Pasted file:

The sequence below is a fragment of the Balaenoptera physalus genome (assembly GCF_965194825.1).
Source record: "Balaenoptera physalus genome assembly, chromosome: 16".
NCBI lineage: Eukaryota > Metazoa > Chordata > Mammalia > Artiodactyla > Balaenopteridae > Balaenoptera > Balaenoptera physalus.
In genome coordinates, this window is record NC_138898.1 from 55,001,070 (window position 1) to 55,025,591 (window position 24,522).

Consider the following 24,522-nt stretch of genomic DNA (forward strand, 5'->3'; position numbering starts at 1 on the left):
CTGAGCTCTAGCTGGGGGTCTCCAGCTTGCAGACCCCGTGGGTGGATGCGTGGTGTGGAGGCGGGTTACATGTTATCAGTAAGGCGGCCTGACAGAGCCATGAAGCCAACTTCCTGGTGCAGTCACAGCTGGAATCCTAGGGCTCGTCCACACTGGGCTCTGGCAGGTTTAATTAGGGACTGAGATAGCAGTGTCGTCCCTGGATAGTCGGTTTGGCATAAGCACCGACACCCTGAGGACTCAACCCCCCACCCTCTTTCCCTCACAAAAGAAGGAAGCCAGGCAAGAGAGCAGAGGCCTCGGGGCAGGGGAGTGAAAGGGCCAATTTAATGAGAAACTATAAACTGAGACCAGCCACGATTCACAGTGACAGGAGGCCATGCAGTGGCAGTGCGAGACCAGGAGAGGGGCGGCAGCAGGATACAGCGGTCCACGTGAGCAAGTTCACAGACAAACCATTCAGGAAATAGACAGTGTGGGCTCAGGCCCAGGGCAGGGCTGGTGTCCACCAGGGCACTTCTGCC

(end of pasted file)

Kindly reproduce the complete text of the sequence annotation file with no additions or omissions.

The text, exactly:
The sequence below is a fragment of the Balaenoptera physalus genome (assembly GCF_965194825.1).
Source record: "Balaenoptera physalus genome assembly, chromosome: 16".
NCBI lineage: Eukaryota > Metazoa > Chordata > Mammalia > Artiodactyla > Balaenopteridae > Balaenoptera > Balaenoptera physalus.
In genome coordinates, this window is record NC_138898.1 from 55,001,070 (window position 1) to 55,025,591 (window position 24,522).

Consider the following 24,522-nt stretch of genomic DNA (forward strand, 5'->3'; position numbering starts at 1 on the left):
CTGAGCTCTAGCTGGGGGTCTCCAGCTTGCAGACCCCGTGGGTGGATGCGTGGTGTGGAGGCGGGTTACATGTTATCAGTAAGGCGGCCTGACAGAGCCATGAAGCCAACTTCCTGGTGCAGTCACAGCTGGAATCCTAGGGCTCGTCCACACTGGGCTCTGGCAGGTTTAATTAGGGACTGAGATAGCAGTGTCGTCCCTGGATAGTCGGTTTGGCATAAGCACCGACACCCTGAGGACTCAACCCCCCACCCTCTTTCCCTCACAAAAGAAGGAAGCCAGGCAAGAGAGCAGAGGCCTCGGGGCAGGGGAGTGAAAGGGCCAATTTAATGAGAAACTATAAACTGAGACCAGCCACGATTCACAGTGACAGGAGGCCATGCAGTGGCAGTGCGAGACCAGGAGAGGGGCGGCAGCAGGATACAGCGGTCCACGTGAGCAAGTTCACAGACAAACCATTCAGGAAATAGACAGTGTGGGCTCAGGCCCAGGGCAGGGCTGGTGTCCACCAGGGCACTTCTGCC